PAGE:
VALUE OF U. S. EXPORTS, 1914-46
It will be noted that throughout the period from the end of World War I until
the beginning of World War II exports of agricultural products declined. This was
true despite the fact that exports of nonagricultural products increased rapidly
following the bottom of the depression in 1932-33. The value of agricultural ex-
ports rose sharply after the United States entered the war but at a much lower rate
than total exports, In 1945 and 1946 total exports were lower in value than in 1944
due primarily to the virtual stoppage of lend-lease shipments of war goods. Agri-
cultural exports, however, rose above their previous wartime levels because of the
acute world food shortage and large exports on a gift basis. With the discontinu-
ance of UNRRA end a probable improvement in foreign food supplies 1947 likely will
see a decline in our agricultural exports.
An additional reason why agricultural exports may hrve reached their neak in
1946 is the likelihood that foreign countries, in using their limited means, will
give priority to the purchase of industrial goods needed for reconstruction.
1915 1920 1925 1930 1935 1940 1945 1950
Dollars DISPOSABLE INCOME AND CONSUMER EXPENDITURES
(Billions) 1929-1946, AND BY QUARTERS 1946
Disposable / '
120 income -4 ----
20 By years Quarters
0 i t r i r I I l r i i -
S1 2 3 4
The status of domestic demand is, of course, the most important element in
the current situation. In the chart on this page are shown the trends of disposable
income of consumers and of consumer expenditures since 1929. During 1946 both dis-
posable incomes and consumer expenditures were the largest of record. However,
consumer expenditures increased in 1946 over the 1945 level by a much greater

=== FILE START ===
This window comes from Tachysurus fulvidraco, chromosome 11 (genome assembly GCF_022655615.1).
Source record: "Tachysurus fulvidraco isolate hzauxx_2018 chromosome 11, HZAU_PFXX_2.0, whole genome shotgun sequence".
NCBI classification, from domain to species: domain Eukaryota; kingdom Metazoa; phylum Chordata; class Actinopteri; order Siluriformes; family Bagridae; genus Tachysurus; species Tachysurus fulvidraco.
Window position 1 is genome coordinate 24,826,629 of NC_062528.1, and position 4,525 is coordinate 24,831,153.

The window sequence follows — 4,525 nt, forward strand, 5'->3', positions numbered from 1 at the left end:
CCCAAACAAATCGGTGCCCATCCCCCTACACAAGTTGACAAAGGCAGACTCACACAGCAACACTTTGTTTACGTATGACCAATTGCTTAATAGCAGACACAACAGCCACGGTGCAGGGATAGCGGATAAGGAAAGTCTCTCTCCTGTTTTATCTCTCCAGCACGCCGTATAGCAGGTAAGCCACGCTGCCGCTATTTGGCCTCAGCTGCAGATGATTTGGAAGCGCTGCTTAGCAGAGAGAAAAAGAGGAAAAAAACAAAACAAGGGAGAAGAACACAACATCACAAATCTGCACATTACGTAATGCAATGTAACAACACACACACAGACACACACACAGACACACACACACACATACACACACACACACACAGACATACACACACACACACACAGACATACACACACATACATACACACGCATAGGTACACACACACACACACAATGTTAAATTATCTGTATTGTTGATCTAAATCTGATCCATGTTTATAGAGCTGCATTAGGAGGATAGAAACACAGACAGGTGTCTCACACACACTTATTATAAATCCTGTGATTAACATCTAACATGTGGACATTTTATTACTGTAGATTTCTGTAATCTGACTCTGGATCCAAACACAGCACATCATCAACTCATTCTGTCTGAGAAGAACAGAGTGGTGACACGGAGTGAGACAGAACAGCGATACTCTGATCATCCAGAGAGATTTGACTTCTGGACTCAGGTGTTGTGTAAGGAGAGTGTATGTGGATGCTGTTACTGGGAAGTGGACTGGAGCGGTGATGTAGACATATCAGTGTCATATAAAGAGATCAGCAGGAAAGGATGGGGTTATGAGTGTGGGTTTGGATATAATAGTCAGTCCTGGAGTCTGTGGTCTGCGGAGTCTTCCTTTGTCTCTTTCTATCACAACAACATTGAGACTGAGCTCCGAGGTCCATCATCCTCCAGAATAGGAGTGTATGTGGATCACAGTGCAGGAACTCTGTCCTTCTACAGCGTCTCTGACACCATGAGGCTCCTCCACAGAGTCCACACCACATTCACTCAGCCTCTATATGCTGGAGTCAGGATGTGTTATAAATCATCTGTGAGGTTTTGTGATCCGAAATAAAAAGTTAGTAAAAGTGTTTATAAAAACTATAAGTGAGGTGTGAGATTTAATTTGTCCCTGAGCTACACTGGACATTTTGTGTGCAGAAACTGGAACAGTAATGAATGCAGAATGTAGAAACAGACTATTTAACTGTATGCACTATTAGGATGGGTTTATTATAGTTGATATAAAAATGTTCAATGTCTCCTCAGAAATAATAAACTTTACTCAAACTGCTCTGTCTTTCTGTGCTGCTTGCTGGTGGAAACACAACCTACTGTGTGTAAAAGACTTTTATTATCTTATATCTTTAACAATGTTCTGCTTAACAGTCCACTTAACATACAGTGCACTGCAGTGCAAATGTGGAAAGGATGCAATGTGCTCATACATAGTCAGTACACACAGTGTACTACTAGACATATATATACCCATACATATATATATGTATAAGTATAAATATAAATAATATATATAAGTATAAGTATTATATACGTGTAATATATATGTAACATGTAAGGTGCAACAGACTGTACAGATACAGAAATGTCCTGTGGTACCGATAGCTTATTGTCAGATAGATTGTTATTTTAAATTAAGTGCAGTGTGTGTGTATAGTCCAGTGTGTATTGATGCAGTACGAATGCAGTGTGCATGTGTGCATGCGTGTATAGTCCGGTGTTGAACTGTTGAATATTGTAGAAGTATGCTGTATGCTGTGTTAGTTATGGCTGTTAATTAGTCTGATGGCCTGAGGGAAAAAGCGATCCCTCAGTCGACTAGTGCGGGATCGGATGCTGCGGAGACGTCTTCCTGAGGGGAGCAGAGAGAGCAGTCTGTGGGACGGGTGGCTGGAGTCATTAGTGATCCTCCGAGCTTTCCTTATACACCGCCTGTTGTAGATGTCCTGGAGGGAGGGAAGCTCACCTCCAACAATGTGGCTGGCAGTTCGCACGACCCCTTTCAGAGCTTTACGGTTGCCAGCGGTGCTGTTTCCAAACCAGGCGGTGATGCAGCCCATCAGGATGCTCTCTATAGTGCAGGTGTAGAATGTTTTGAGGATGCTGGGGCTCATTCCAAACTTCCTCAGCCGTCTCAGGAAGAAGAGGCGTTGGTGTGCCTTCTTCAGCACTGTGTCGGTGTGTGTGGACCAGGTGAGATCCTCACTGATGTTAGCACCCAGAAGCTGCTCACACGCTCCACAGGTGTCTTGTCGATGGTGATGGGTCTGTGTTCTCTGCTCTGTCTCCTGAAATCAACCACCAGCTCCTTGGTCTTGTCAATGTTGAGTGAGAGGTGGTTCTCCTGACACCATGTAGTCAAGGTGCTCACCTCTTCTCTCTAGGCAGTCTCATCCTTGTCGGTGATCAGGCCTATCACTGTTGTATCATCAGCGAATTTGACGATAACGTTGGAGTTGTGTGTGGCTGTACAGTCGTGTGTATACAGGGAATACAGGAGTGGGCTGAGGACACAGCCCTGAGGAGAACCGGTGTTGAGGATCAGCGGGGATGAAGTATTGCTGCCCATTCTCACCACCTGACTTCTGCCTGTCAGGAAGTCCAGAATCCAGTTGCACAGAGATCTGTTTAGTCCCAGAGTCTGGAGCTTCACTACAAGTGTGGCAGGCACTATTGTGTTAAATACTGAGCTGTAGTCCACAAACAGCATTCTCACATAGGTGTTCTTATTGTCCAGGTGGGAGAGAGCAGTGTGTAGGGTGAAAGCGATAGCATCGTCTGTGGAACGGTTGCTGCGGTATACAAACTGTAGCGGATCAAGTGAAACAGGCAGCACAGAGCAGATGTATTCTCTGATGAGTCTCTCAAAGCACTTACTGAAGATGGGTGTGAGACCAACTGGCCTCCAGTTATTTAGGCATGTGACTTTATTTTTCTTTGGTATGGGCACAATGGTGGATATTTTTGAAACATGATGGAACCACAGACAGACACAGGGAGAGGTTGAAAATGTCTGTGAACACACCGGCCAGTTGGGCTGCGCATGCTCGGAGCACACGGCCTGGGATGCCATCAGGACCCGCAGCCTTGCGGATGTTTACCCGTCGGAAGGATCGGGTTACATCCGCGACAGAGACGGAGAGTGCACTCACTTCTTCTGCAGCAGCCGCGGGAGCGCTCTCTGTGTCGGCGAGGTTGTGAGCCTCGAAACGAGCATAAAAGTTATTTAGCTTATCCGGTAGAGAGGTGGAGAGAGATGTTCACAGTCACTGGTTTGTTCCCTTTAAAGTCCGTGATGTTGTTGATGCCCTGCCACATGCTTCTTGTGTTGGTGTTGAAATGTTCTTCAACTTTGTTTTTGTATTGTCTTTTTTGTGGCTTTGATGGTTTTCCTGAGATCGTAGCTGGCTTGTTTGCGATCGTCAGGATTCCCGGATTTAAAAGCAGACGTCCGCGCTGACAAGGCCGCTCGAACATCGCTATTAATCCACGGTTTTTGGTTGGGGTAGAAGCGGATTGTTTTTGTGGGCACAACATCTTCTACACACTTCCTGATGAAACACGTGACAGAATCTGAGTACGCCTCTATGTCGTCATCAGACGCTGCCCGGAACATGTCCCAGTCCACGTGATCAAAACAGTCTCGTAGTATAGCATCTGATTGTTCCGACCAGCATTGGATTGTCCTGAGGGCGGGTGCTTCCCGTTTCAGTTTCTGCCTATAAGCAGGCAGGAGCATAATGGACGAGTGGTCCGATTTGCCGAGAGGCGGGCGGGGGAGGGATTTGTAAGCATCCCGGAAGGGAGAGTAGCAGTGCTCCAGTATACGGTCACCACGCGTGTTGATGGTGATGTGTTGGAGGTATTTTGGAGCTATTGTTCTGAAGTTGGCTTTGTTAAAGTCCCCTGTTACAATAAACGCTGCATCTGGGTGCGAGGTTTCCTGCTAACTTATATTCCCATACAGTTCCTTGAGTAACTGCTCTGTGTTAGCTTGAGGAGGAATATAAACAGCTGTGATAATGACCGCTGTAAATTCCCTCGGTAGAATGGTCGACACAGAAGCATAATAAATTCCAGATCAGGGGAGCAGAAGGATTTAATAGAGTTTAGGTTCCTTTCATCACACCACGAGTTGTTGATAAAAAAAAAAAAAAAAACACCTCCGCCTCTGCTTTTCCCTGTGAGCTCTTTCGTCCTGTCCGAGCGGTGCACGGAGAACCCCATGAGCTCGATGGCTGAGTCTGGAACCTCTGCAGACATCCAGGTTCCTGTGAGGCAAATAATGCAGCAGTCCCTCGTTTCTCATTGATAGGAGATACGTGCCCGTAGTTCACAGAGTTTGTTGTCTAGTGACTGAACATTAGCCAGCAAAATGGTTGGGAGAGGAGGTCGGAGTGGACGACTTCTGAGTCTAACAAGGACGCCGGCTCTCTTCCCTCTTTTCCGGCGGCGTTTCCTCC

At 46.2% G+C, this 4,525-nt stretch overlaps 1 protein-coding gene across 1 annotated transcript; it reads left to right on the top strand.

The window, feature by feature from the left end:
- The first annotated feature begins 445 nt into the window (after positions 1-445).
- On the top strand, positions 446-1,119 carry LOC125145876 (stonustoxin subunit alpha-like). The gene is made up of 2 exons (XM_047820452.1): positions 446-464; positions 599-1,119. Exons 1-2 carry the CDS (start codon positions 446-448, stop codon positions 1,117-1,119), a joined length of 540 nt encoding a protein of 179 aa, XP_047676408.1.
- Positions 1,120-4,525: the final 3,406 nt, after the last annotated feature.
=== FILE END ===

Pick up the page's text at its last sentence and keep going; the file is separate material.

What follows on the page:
margin than was true for disposable income, thus indicating a considerable re-
duction in the rate of saving.
Savings of individuals during the fourth quarter of 1946 were at the lowest
annual rate since 1941. Either a reduction of selling prices or a slowing down in
the volume of purchases by consumers, or both, seems inevitable. It is doubtful
whether the rate of consumer savings will or even can be reduced much further
except by adversity.
It is unsafe to assume that there are still enough savings in hand from war-
time earnings to supplement current income for any considerable length of time.
Recent surveys indicate that 24 percent of American families held no war bonds or
bank accounts in 1945, and an additional 29 percent held less than .500' of savings
in these forms. This situation is perhaps less favorable today than at the end of
In March 1947, the index of prices received by farmers reached an all-time
high of 280 as compared with the 1935-39 average of 107 and the World War I high
of 235. The index of prices paid, interest and taxes stood at 229 in March, and
the ratio of prices received to prices paid at 122. This indicated an advantage
to the farmer, as compared to pre-World War I relationships, of 22 percent.
The chart on this page reveals that when farm prices are high and rising
it is normal for the advantage to be with the farmer. When farm products prices
fall, however, they fall farther and faster than prices paid by farmers and the
advantage is quickly lost. Not only does the farmer sell at wholesale and buy at
retail, but his input, or production expense, occurs often several months or even
years in advance of sale of his products, during which time prices may have slumped
to such an extent as to eliminate all expected profits or to occasion losses.
PRICES RECEIVED AND PAID BY FARMERS,
INDEX NUMBERS, UNITED STATES,
BY MONTHS, 1910 MARCH, 1947
50 1 i 1 1 I 111 111' i I I I 111111
1910 1915 1920 1925 1930 1935 1940 1945
180 Food-- /
/ .-House rents
90 j '
1914 1917 1920 1923 1926 1929 1932
Index Numbers of Retail Prices of Food and City House Rents, 1914-32
Pre-war = 100
rise, the prices of foods rise faster
therefore rents rise slowly and building
Deflation reduces the cost of food and
Farm land prices reached a peak in 1920, about the
same time as food prices. Rents reached a peak 5
years later. Prices of city real estate reached a
peak at a still later date.
10 1 .I 1 I I I I I I
1899 1904 1910
1916 1922 1927 1932
Monthly Volume of Building Construction in the United States, 1899-1932
1926-30 = 100
Before World War I, building construction was in-
creasing at the average rate of 3.40 percent per
year, about the same as the increase in total
basic production. A peak of construction occurred